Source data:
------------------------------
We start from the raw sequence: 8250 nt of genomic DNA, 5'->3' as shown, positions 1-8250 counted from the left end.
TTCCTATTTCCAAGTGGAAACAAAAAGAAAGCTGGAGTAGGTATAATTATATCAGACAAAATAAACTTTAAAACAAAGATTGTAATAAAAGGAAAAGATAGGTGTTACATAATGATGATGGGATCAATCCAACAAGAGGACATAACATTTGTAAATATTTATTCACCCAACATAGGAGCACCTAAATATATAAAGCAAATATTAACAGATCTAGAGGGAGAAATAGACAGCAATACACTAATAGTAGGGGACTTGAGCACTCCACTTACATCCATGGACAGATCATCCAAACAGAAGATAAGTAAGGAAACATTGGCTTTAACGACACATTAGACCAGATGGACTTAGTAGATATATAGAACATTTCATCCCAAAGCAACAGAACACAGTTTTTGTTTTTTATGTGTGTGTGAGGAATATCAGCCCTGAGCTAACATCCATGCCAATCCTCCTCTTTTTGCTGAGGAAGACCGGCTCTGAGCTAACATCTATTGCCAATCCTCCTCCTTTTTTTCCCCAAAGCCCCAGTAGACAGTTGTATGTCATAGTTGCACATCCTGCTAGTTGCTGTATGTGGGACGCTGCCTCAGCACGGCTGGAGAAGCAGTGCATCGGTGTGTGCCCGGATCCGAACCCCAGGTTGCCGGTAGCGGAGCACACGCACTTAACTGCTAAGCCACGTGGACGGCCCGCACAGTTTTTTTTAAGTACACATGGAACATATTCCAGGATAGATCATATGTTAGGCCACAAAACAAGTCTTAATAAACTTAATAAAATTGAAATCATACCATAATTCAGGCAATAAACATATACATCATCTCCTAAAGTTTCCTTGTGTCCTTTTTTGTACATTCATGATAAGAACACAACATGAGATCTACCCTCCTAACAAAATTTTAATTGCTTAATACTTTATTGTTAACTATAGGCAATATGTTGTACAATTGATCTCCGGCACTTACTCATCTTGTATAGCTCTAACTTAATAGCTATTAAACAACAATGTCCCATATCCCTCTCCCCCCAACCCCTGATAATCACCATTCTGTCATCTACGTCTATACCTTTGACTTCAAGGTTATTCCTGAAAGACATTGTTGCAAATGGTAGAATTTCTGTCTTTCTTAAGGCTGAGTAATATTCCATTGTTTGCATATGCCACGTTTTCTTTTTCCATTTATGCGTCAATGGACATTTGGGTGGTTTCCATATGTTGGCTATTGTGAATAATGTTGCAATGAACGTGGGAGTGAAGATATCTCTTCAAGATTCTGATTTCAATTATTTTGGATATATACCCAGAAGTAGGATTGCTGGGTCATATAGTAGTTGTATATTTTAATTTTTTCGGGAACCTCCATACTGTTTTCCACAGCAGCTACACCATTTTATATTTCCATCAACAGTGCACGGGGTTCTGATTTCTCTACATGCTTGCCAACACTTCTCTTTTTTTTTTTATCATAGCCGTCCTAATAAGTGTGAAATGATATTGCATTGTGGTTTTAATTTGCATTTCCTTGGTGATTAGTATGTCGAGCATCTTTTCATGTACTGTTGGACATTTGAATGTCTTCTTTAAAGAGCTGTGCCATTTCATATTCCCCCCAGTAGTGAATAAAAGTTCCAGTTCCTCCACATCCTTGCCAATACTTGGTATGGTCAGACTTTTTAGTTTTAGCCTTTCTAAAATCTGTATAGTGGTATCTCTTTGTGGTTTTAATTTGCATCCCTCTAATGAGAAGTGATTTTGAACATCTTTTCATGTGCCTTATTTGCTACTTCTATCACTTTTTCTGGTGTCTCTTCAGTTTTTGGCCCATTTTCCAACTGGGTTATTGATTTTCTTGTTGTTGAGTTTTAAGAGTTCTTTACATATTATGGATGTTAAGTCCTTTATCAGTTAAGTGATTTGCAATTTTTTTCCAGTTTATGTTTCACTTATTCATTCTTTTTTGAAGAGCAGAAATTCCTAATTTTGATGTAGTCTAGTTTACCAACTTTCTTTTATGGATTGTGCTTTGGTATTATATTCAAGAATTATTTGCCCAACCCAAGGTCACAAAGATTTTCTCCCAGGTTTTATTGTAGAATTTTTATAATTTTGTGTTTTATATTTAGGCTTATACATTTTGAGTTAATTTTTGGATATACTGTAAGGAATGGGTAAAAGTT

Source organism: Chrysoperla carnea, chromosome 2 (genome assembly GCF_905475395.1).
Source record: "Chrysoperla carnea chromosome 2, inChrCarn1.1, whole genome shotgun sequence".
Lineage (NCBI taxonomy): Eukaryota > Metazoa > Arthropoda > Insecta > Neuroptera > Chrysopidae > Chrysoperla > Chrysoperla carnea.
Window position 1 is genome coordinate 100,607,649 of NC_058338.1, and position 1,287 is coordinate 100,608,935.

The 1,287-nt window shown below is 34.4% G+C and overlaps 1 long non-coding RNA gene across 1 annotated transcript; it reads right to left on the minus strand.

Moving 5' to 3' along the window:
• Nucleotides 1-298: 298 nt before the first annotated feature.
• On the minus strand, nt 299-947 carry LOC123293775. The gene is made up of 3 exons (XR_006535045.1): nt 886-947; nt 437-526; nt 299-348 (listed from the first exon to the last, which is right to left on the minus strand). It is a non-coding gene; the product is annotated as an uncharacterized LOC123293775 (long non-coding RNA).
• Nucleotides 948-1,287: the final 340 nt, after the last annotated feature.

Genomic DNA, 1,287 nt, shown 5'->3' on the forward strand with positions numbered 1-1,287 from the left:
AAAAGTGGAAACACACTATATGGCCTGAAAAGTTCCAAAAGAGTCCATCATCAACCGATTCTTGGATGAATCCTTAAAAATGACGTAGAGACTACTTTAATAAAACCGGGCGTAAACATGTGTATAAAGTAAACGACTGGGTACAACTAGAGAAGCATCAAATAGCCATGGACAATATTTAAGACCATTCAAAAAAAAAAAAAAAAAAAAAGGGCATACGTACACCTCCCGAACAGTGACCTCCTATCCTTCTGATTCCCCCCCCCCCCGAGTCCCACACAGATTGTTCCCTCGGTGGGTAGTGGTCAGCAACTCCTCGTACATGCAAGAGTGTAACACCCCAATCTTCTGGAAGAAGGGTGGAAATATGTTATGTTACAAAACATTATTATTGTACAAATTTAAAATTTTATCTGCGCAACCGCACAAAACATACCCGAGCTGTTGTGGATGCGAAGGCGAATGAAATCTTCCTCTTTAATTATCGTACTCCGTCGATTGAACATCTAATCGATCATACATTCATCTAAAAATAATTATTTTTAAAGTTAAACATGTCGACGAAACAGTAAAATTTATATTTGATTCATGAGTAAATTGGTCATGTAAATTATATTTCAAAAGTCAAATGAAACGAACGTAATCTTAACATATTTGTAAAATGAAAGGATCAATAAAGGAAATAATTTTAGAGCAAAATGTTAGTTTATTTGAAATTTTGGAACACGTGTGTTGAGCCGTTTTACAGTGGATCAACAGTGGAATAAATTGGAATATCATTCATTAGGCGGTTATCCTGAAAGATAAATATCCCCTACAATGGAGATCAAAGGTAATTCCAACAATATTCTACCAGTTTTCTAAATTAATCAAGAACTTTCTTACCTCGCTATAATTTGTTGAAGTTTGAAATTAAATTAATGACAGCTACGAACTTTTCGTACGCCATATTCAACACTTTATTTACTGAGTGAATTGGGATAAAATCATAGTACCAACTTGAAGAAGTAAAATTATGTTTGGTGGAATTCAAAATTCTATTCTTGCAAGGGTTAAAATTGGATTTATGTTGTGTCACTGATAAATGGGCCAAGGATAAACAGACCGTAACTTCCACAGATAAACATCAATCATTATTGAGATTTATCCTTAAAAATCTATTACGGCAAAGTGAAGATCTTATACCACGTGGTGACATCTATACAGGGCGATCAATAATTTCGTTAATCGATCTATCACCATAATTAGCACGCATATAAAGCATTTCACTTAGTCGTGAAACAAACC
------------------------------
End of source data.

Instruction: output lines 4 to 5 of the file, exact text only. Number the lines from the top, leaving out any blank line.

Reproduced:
Source record: "Chrysoperla carnea chromosome 2, inChrCarn1.1, whole genome shotgun sequence".
Lineage (NCBI taxonomy): Eukaryota > Metazoa > Arthropoda > Insecta > Neuroptera > Chrysopidae > Chrysoperla > Chrysoperla carnea.